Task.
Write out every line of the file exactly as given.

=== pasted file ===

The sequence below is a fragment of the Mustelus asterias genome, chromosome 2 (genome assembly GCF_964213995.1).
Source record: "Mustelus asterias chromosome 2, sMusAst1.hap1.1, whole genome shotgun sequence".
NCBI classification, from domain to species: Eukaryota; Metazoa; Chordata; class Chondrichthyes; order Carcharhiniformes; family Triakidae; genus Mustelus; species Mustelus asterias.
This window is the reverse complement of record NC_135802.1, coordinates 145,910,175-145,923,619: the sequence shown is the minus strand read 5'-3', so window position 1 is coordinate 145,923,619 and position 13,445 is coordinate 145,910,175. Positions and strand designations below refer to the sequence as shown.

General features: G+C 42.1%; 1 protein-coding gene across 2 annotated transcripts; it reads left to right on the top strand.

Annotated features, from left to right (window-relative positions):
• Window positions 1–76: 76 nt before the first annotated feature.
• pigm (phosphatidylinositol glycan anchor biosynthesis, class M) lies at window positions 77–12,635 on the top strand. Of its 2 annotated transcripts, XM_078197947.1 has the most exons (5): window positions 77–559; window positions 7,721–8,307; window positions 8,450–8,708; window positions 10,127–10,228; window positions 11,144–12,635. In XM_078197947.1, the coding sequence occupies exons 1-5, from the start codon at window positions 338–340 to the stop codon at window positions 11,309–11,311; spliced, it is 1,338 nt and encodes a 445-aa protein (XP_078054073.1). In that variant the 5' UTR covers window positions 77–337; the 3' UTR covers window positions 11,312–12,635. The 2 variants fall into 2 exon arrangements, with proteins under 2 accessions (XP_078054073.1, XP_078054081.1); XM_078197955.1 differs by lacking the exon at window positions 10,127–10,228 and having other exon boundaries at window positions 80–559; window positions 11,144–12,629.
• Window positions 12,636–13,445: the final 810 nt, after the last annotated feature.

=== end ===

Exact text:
The sequence below is a fragment of the Mustelus asterias genome, chromosome 2 (genome assembly GCF_964213995.1).
Source record: "Mustelus asterias chromosome 2, sMusAst1.hap1.1, whole genome shotgun sequence".
NCBI classification, from domain to species: Eukaryota; Metazoa; Chordata; class Chondrichthyes; order Carcharhiniformes; family Triakidae; genus Mustelus; species Mustelus asterias.
This window is the reverse complement of record NC_135802.1, coordinates 145,910,175-145,923,619: the sequence shown is the minus strand read 5'-3', so window position 1 is coordinate 145,923,619 and position 13,445 is coordinate 145,910,175. Positions and strand designations below refer to the sequence as shown.

General features: G+C 42.1%; 1 protein-coding gene across 2 annotated transcripts; it reads left to right on the top strand.

Annotated features, from left to right (window-relative positions):
• Window positions 1–76: 76 nt before the first annotated feature.
• pigm (phosphatidylinositol glycan anchor biosynthesis, class M) lies at window positions 77–12,635 on the top strand. Of its 2 annotated transcripts, XM_078197947.1 has the most exons (5): window positions 77–559; window positions 7,721–8,307; window positions 8,450–8,708; window positions 10,127–10,228; window positions 11,144–12,635. In XM_078197947.1, the coding sequence occupies exons 1-5, from the start codon at window positions 338–340 to the stop codon at window positions 11,309–11,311; spliced, it is 1,338 nt and encodes a 445-aa protein (XP_078054073.1). In that variant the 5' UTR covers window positions 77–337; the 3' UTR covers window positions 11,312–12,635. The 2 variants fall into 2 exon arrangements, with proteins under 2 accessions (XP_078054073.1, XP_078054081.1); XM_078197955.1 differs by lacking the exon at window positions 10,127–10,228 and having other exon boundaries at window positions 80–559; window positions 11,144–12,629.
• Window positions 12,636–13,445: the final 810 nt, after the last annotated feature.